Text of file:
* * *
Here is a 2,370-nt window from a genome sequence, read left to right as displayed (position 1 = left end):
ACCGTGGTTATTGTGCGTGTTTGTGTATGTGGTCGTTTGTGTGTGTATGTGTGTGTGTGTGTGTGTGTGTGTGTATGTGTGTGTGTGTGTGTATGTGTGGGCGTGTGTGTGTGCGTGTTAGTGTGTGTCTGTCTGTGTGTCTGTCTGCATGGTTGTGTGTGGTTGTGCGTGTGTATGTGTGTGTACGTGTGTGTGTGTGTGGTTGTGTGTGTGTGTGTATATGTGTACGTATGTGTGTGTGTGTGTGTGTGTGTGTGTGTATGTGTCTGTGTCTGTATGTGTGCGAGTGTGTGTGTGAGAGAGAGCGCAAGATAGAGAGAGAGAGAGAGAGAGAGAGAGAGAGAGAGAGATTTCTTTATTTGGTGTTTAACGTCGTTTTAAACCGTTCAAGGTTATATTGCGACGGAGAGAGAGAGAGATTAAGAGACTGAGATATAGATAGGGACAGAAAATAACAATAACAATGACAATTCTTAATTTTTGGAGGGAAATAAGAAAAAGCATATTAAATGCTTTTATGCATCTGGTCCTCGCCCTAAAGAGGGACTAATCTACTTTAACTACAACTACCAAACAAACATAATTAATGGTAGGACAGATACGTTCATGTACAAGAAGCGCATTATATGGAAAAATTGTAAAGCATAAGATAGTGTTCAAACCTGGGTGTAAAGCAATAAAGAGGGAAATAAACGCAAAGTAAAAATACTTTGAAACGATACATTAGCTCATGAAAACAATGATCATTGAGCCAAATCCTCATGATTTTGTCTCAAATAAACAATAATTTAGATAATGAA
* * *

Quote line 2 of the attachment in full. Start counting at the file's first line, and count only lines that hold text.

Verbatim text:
ACCGTGGTTATTGTGCGTGTTTGTGTATGTGGTCGTTTGTGTGTGTATGTGTGTGTGTGTGTGTGTGTGTGTGTATGTGTGTGTGTGTGTGTATGTGTGGGCGTGTGTGTGTGCGTGTTAGTGTGTGTCTGTCTGTGTGTCTGTCTGCATGGTTGTGTGTGGTTGTGCGTGTGTATGTGTGTGTACGTGTGTGTGTGTGTGGTTGTGTGTGTGTGTGTATATGTGTACGTATGTGTGTGTGTGTGTGTGTGTGTGTGTGTATGTGTCTGTGTCTGTATGTGTGCGAGTGTGTGTGTGAGAGAGAGCGCAAGATAGAGAGAGAGAGAGAGAGAGAGAGAGAGAGAGAGAGATTTCTTTATTTGGTGTTTAACGTCGTTTTAAACCGTTCAAGGTTATATTGCGACGGAGAGAGAGAGAGATTAAGAGACTGAGATATAGATAGGGACAGAAAATAACAATAACAATGACAATTCTTAATTTTTGGAGGGAAATAAGAAAAAGCATATTAAATGCTTTTATGCATCTGGTCCTCGCCCTAAAGAGGGACTAATCTACTTTAACTACAACTACCAAACAAACATAATTAATGGTAGGACAGATACGTTCATGTACAAGAAGCGCATTATATGGAAAAATTGTAAAGCATAAGATAGTGTTCAAACCTGGGTGTAAAGCAATAAAGAGGGAAATAAACGCAAAGTAAAAATACTTTGAAACGATACATTAGCTCATGAAAACAATGATCATTGAGCCAAATCCTCATGATTTTGTCTCAAATAAACAATAATTTAGATAATGAA